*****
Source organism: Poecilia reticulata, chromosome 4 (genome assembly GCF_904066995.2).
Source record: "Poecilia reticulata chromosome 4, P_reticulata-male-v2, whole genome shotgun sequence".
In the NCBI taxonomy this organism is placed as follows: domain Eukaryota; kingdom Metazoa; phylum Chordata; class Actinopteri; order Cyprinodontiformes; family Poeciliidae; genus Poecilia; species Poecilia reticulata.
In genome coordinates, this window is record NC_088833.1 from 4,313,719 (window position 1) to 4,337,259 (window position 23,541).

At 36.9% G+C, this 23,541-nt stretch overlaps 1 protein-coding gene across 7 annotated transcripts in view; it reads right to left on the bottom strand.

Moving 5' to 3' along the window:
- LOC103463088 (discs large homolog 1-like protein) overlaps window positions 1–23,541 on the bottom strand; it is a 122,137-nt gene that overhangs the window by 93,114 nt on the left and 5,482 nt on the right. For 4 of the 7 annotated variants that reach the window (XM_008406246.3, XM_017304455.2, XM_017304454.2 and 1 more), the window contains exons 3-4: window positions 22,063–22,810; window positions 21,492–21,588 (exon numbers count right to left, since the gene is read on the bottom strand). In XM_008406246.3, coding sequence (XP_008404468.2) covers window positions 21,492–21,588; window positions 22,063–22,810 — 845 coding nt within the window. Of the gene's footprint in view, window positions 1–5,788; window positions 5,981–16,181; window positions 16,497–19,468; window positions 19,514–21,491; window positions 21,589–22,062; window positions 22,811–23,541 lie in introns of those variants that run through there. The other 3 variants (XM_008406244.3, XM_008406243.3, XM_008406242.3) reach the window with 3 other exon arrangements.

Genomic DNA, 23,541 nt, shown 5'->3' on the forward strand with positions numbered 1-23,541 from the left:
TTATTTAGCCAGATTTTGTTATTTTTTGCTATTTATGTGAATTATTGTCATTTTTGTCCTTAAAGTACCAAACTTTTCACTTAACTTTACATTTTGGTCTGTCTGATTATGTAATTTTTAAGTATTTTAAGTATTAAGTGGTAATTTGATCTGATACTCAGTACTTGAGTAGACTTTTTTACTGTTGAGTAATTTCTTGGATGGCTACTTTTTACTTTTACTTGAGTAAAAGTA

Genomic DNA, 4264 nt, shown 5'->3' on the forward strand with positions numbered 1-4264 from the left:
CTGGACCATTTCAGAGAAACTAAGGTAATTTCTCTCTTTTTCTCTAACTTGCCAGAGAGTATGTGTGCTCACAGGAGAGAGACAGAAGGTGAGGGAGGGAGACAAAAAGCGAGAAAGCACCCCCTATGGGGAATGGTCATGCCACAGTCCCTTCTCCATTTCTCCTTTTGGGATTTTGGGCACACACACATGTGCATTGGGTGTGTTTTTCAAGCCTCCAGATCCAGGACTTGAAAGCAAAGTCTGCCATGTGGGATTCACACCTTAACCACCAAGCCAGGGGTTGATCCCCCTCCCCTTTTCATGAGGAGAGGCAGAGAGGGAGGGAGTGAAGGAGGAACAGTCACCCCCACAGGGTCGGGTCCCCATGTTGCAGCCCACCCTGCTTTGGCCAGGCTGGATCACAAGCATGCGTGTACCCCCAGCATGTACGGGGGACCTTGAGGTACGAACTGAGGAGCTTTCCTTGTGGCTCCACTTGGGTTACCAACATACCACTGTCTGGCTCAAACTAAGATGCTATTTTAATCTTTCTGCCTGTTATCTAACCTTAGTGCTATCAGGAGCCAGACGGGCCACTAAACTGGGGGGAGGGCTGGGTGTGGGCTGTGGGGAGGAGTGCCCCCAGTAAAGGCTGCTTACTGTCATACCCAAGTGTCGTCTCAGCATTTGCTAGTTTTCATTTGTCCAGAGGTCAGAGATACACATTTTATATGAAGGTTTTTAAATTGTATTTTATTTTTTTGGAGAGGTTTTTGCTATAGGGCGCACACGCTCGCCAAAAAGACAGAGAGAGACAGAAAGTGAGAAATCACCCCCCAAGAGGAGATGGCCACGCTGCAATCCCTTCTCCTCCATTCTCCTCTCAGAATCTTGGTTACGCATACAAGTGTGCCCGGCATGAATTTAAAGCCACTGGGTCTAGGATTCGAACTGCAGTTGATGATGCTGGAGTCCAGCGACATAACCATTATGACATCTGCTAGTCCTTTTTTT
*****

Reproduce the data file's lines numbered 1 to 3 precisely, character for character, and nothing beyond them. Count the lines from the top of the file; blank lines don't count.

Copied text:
Source organism: Poecilia reticulata, chromosome 4 (genome assembly GCF_904066995.2).
Source record: "Poecilia reticulata chromosome 4, P_reticulata-male-v2, whole genome shotgun sequence".
In the NCBI taxonomy this organism is placed as follows: domain Eukaryota; kingdom Metazoa; phylum Chordata; class Actinopteri; order Cyprinodontiformes; family Poeciliidae; genus Poecilia; species Poecilia reticulata.